Incentives Offered to Students Who Score Well on Standardized Tests

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Incentives Offered to Students Who Score Well on Standardized Tests


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Students who meet a certain level of growth on standardized testing next week will be offered incentives, such as final exemptions and late starts. MAP testing for grades 9-11 will have the incentive of late starts for students who meet their projected growth.

“We are one of the few schools who have not taken on incentivized finals. That was something that we all had to have a discussion about, share our thoughts and concerns,” English teacher Brooke VanHecke said. “Some of the concerns are what about the preparation for finals and rigor in the classrooms for finals. Learning how to manage your time for final exams was also discussed.”

There is a representative from each department. They all met with their departments and administration to talk about about what incentives would look like.

“[We discussed] what is the incentive for getting out of a final? Is it a MAP test? Probably not. Is it a state assessment that goes on our building’s data? We’re wanting to get accurate data, so are incentives something we were willing to look at to get real results,” VanHecke said.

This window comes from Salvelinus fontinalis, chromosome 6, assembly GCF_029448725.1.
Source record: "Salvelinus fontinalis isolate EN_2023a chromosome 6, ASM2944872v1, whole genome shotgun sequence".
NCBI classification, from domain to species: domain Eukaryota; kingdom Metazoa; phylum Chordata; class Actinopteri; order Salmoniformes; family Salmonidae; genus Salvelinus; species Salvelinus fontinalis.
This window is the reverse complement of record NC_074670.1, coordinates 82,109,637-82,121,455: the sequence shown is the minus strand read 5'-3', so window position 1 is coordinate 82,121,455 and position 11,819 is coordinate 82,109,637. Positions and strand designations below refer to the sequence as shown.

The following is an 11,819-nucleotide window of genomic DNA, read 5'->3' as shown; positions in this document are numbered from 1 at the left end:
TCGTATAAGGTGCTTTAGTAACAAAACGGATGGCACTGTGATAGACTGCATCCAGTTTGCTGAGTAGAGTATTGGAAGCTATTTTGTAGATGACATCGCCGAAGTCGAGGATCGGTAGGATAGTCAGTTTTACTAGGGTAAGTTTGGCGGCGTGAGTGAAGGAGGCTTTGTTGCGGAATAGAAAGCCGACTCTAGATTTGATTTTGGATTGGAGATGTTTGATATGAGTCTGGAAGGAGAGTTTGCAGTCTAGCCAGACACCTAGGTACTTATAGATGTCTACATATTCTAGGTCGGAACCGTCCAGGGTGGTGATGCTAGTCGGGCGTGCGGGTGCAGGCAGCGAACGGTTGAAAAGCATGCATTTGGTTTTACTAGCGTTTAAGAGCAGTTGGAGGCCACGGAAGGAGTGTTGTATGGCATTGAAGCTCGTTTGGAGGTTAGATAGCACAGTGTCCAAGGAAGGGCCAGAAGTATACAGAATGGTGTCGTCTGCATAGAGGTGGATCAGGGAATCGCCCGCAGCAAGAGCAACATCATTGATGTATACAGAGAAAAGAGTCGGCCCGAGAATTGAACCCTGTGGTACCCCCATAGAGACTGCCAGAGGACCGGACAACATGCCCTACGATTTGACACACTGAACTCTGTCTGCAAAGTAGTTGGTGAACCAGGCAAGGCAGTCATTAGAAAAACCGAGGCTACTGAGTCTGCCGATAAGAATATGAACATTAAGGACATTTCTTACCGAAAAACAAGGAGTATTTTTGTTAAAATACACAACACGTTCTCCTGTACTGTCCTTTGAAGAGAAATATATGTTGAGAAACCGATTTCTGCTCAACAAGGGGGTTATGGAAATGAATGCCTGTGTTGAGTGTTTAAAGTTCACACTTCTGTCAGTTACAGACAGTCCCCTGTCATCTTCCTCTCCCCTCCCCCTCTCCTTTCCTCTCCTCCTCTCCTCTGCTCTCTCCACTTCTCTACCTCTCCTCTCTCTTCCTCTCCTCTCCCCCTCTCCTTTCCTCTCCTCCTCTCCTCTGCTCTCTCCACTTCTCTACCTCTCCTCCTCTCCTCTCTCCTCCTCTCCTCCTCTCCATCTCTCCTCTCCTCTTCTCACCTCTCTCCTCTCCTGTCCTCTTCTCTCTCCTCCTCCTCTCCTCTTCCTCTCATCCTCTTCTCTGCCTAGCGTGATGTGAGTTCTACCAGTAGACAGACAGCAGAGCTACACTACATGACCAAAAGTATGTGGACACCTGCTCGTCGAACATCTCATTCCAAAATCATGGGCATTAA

State Assessments are scored on a 1-4 scale. If 80% of the sophomore class scores at least a Level two in the English Assessment or 70% of students score at least a Level two in Math, the entire class will receive exemption from that field’s final exam. If 85% of juniors score at least a Level two on the Science Assessment, the class will also receive a final exemption. Individual students who score above a three on the State Assessments will also receive the incentives.

These goals were based off of last year’s data, which had no incentives associated with them. Last school year, 71% scored at least a Level 2 in ELA, 57% in Math and 80% in Science.

“We’re wanting real numbers, and I think that’s was what our problem was. The percentage that was cast upon 17-18 probably wasn’t accurate. Each wing all came back saying they think incentives will be beneficial. We would like to see what those results are like,” VanHecke said.

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